Essay of the Day:

The jargon of today’s Left is “joylessly accusatory,” Lionel Shiver writes in Harper’s. Sad!

“Propelled by digital technology that spreads rhetorical fads like herpes, this decade’s lengthy left-wing lexicon has impressively penetrated both mainstream media and everyday speech, while carrying ideological baggage so overstuffed that it wouldn’t fit in an airplane’s overhead compartment. The idiom is persistently negative. Many of the cringe-inducers I grew up with in the 1960s conveyed enthusiasm: ‘Way to be!,’ ‘Outta sight!,’ ‘Far out!,’ and ‘Dig that!’ Subsequent generations have also latched onto effusive expressions, such as ‘Awesome!’ and ‘That’s sick!’ But the glossary particular to today’s left is joylessly accusatory: ‘fat shaming,’ ‘victim blaming,’ or ‘rape culture’ (which indicts not only men but pretty much everything). As we said in 1970, what a drag.

“Front and center in overused progressive vocabulary is, of course, ‘privilege.’ From Lyndon Johnson onward, we’ve expressed concern for the ‘underprivileged.’ Shining a spotlight instead on the ‘privileged’ fosters resentment in people who feel shafted and an impotent guilt in people at whom the label is hurled. The word functions something like a rotten tomato without the mess. I myself have been decried in the Independent as ‘dripping with privilege,’ while the writer Ariel Levy was portrayed in The New Republic as ‘swaddled in privilege.’ This is a shape-shifting substance in which one can bathe or nestle.

“Whereas a privilege can be acquired through merit—e.g., students with good grades got to go bowling with our teacher in sixth grade—privilege, sans the article, is implicitly unearned and undeserved. The designation neatly dispossesses those so stigmatized of any credit for their achievements while discounting as immaterial those hurdles an individual with a perceived leg up might still have had to overcome (an alcoholic parent, a stutter, even poverty). For privilege is a static state into which you are born, stained by original sin. Just as you can’t earn yourself into privilege, you can’t earn yourself out of it, either.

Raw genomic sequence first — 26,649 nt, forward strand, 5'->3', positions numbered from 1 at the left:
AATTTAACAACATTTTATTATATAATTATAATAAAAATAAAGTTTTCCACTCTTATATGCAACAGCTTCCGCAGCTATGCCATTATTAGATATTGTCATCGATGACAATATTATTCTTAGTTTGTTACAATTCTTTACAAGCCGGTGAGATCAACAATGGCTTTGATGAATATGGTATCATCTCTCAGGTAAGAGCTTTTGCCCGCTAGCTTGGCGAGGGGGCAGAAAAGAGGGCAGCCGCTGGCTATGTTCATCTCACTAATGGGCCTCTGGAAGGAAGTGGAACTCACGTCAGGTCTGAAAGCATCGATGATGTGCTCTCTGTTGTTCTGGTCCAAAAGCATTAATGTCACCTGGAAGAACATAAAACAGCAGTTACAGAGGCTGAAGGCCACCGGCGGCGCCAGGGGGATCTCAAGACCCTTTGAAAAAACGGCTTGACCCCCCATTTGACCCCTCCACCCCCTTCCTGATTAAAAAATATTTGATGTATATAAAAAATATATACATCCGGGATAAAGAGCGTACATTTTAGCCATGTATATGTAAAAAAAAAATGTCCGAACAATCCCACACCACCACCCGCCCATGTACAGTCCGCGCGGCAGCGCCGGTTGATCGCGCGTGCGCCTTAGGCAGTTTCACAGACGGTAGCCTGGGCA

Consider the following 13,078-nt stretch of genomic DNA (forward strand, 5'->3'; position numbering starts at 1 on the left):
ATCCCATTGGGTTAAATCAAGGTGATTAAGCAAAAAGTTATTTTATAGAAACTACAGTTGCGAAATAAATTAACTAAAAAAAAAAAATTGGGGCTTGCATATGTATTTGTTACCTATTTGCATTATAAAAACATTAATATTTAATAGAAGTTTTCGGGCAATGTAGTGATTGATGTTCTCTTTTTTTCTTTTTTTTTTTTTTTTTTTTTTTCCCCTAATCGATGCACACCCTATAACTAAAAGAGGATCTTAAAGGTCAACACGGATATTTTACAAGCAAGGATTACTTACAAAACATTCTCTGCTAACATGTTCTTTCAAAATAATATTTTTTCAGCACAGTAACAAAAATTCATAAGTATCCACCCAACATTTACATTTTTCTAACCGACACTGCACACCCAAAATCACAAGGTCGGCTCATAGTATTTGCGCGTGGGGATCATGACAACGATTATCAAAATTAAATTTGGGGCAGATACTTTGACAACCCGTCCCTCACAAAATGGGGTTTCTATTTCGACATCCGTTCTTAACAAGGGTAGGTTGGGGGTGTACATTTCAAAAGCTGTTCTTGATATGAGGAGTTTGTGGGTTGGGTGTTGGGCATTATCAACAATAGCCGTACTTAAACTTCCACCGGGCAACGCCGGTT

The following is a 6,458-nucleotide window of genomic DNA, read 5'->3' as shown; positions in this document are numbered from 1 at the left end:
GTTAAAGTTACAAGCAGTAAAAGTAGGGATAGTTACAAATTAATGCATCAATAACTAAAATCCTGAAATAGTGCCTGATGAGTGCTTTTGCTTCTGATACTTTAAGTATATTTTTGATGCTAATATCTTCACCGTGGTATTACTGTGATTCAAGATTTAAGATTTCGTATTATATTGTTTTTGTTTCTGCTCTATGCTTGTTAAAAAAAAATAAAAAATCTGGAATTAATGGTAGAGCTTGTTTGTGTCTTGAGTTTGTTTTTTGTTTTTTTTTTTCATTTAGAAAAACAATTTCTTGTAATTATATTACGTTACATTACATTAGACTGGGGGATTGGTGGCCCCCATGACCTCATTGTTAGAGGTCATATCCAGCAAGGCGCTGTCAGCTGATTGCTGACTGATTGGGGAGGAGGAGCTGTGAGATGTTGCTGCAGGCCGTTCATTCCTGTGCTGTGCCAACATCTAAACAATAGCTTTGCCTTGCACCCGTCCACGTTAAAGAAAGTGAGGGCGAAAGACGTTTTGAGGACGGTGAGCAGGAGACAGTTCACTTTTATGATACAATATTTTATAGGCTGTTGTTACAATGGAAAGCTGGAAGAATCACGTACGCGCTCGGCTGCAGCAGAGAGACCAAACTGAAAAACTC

“Even taken on its face, the concept is elusive. ‘Privilege is an unbelievably hard thing to define,’ the British journalist Douglas Murray observes in The Madness of Crowds: ‘It is also very nearly impossible to quantify. . . . Is a person with inherited wealth but who has a natural disability more privileged or less privileged than a person without any inherited wealth who is able-bodied? Who can work this out?’ Not I, although I confess I’m under-motivated.

“Yet in practice, while ‘privileged’ may also mean ‘straight and male,’ it almost always means ‘white.’ In The Tyranny of Virtue, the academic Robert Boyers observes that these days the label is deployed in a way that ‘makes it acceptable to target groups or persons not because of what they have done but because of what they are.’ That sounds awfully like a workable definition of racism.”

Read the rest.

Photo: Gstaad

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about the author

Micah Mattix is the literary editor of The American Conservative and an associate professor of English at Regent University.  His work has appeared in The Wall Street Journal, National Review, The Weekly Standard, Pleiades, The Washington Times, and many other publications. His latest book is The Soul Is a Stranger in this World: Essays on Poets and Poetry (Cascade). Follow him on Twitter.